The quality and skill of befriending is the key activity whether you are talking about perspective-taking in successful negotiations, or summoning poise to look at fast-moving forces in the chaos of life. It is befriending, as opposed to antagonizing, tensing up, or resisting, that guarantees success.
Training & Education
My formal training is in clinical psychology, psychoanalysis, behavioral science and cultural anthropology. My major degrees and certifications came from Northwestern University’s School of Medicine, the University of Chicago, Harvard Medical School, and Boston Psychoanalytic Society & Institute. After completing training in group dynamics as a fellow at Harvard, I also trained to be a consultant specializing in leadership, teams, negotiation, and culture. I received my certificate in executive coaching at the I Coach New York program of the Zicklin School of Business. My interest in business, strategy, leadership & negotiation led me to undertake extensive coursework in part-time non-degree programs or classes at Harvard Business School, Sloan School of Management, U. Mass. Boston, and Broad College of Business. I also certified to teach mindfulness and meditation through the 3-year, by invitation. Community Dharma Leadership training program based at Spirit Rock Meditation Center in Marin. California.
In addition to a 20+ year private practice of consulting & clinical psychology, I worked as a Senior Consultant for the culture- and strategy-focused consulting firm Trompenaars-Hampden Turner, where I worked mainly with C-suite executives and senior management of Fortune 500 companies in Europe and the U.S. My client work has included coaching global leadership teams; post-integration (M&A) culture training and consulting; coaching cross-cultural negotiations; acting as a sounding board to senior leaders seeking neutral help on a variety of issues such as succession; and facilitating diversity conversations in organizations. I taught as an adjunct professor at Harvard Law School’s Program on Negotiation (PON), and collaborated closely with the Conflict Management Group, founded by Roger Fisher (Author of Getting to Yes). I have collaborated with other experts in negotiation, strategy & leadership, and organization with senior management in Fortune 500 clients, as well as the World Health Organization, governments, and NGOs. I was on the Faculty at Harvard Medical School for 25 years, half of that time as an Assistant Professor. I also served on the Adjunct Faculty atTufts University School of Medicine, Harvard Law School, and Emerson College. I have taught psychiatry residents to practice psychotherapy and sociocultural subjects, negotiation, and at Emerson College I taught a course on Gender, Race, and Ethnicity.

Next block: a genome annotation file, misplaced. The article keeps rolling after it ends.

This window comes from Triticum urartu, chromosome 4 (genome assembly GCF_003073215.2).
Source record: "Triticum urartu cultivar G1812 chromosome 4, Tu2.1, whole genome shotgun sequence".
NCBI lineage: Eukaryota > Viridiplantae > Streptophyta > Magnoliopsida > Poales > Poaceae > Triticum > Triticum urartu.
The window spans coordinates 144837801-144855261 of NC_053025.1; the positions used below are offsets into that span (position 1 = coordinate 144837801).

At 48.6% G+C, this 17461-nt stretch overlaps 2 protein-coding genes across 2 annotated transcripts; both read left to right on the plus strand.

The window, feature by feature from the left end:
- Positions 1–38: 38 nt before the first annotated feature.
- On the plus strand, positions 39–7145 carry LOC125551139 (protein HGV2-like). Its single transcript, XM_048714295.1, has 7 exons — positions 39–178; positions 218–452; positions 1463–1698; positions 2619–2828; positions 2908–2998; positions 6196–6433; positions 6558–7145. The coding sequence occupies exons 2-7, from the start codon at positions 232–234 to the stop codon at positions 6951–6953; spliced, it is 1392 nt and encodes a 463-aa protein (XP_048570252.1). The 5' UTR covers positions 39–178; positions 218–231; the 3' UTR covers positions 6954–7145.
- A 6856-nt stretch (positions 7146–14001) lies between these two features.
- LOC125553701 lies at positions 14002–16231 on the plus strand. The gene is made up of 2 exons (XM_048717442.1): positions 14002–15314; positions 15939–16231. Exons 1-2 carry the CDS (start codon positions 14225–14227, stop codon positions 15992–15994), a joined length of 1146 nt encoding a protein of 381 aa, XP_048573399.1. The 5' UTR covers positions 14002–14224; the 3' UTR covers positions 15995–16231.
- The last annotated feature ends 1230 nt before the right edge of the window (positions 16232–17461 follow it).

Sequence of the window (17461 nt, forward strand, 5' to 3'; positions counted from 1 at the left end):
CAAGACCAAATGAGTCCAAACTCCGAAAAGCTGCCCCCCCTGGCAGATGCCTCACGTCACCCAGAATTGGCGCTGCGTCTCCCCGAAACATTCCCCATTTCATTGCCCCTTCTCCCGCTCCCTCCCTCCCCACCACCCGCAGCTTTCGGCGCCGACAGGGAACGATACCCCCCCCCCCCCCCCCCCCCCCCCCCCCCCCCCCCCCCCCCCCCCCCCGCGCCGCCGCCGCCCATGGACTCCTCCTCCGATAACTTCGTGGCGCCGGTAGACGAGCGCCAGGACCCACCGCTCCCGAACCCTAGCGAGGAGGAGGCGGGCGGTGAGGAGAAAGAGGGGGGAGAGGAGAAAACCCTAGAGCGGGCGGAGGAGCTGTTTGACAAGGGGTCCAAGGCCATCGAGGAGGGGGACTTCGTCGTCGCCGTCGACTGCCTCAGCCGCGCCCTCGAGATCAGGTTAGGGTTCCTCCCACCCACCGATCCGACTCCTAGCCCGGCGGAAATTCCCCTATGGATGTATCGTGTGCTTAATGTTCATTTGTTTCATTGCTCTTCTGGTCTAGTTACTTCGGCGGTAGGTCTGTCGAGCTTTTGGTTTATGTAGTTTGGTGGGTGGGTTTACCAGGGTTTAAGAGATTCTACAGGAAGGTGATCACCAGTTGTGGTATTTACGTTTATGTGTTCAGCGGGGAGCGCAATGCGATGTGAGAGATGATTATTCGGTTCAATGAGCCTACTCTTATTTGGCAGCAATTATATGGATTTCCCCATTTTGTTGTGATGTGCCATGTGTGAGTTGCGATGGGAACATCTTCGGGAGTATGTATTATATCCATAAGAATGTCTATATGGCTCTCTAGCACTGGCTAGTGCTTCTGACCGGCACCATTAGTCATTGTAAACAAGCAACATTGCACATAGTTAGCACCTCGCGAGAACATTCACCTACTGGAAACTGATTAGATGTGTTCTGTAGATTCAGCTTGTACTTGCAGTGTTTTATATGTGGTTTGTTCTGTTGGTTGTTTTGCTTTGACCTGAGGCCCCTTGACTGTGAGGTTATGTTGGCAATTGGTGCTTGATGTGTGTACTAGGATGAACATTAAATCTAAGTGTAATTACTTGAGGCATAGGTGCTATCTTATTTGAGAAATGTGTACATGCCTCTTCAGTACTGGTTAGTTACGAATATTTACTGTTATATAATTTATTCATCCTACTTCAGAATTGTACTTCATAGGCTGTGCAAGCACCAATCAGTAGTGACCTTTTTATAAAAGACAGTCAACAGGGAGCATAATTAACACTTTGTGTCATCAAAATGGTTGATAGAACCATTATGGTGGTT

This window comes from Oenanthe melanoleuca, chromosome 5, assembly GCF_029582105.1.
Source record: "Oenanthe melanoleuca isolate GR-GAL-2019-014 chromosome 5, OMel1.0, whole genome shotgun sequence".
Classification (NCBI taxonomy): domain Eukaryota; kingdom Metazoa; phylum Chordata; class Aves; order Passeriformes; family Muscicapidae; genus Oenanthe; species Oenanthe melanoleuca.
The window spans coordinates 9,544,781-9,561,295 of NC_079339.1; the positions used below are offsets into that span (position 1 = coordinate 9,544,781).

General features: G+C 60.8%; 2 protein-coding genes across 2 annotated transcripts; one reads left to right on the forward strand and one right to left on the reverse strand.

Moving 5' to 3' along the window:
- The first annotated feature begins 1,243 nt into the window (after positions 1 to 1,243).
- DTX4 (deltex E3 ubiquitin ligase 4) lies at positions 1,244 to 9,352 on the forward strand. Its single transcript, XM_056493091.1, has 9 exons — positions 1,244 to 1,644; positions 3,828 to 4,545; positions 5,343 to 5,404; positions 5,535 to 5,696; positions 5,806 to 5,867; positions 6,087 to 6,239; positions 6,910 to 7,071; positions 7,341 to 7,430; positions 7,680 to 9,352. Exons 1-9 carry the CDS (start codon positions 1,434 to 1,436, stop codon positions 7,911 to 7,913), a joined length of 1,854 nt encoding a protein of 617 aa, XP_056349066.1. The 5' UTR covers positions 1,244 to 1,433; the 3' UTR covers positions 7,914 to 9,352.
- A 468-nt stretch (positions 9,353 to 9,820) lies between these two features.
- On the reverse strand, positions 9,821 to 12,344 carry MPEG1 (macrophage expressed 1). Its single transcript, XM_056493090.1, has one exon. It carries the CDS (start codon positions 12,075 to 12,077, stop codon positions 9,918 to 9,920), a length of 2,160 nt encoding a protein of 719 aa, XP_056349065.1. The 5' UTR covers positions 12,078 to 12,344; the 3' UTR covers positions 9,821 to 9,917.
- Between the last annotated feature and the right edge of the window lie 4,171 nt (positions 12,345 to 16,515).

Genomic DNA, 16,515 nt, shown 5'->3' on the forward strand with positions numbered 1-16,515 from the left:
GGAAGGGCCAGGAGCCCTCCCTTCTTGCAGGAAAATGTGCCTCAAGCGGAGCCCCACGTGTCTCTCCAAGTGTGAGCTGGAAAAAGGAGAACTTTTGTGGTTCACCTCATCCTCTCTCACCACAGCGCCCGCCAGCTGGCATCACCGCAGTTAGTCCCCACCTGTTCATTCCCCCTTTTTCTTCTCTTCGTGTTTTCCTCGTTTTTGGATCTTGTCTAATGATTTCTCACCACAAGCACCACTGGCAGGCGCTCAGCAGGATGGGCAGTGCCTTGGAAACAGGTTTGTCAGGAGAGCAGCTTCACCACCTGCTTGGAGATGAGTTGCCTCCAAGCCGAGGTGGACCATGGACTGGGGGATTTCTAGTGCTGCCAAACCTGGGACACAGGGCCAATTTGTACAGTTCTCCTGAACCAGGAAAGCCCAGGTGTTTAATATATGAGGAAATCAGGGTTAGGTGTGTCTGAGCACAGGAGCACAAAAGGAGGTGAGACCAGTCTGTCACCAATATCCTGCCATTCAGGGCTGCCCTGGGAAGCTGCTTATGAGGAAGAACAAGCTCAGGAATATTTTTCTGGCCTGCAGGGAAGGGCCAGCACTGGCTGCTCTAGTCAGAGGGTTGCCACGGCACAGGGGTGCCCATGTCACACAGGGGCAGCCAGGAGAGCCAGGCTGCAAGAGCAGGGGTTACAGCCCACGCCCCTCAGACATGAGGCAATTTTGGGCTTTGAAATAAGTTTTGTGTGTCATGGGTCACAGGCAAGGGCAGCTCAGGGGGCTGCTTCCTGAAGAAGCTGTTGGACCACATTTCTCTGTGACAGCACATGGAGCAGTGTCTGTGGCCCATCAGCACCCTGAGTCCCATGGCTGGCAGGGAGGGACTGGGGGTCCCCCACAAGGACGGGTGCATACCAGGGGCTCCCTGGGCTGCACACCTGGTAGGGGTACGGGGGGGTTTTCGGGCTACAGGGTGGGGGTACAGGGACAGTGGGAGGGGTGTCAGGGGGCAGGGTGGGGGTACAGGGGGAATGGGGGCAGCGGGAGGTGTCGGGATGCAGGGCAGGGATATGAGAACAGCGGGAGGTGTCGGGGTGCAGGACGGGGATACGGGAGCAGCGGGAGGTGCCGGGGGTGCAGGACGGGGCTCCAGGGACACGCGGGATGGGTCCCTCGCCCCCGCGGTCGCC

Culture, Conflict & Connection capture my main areas of expertise. This encompasses culture and global management, global teams, multinational organizations, diversity, negotiation and conflict management, and mindfulness, mindful leadership, spirituality, positive psychology, and stress management.
Coaching for Development
- An executive who was being considered for succession to head his company was facing disqualification because he downplayed the importance of building rapport with others.
- An entrepreneur who had recently moved her company to the US wanted a sounding board away from her office to discuss cultural assimilation and its impact on her leadership with a mainly US team.
- A new manager needed help with his customary style of avoiding conflict.
- An executive in the biotech sector sought career-related coaching to work through whether she was hitting a glass (organizational) ceiling or a development (personal) ceiling after not getting an expected promotion more than once.
- A client whose job involved mainly creative output was increasingly running into blocks as the stakes became greater.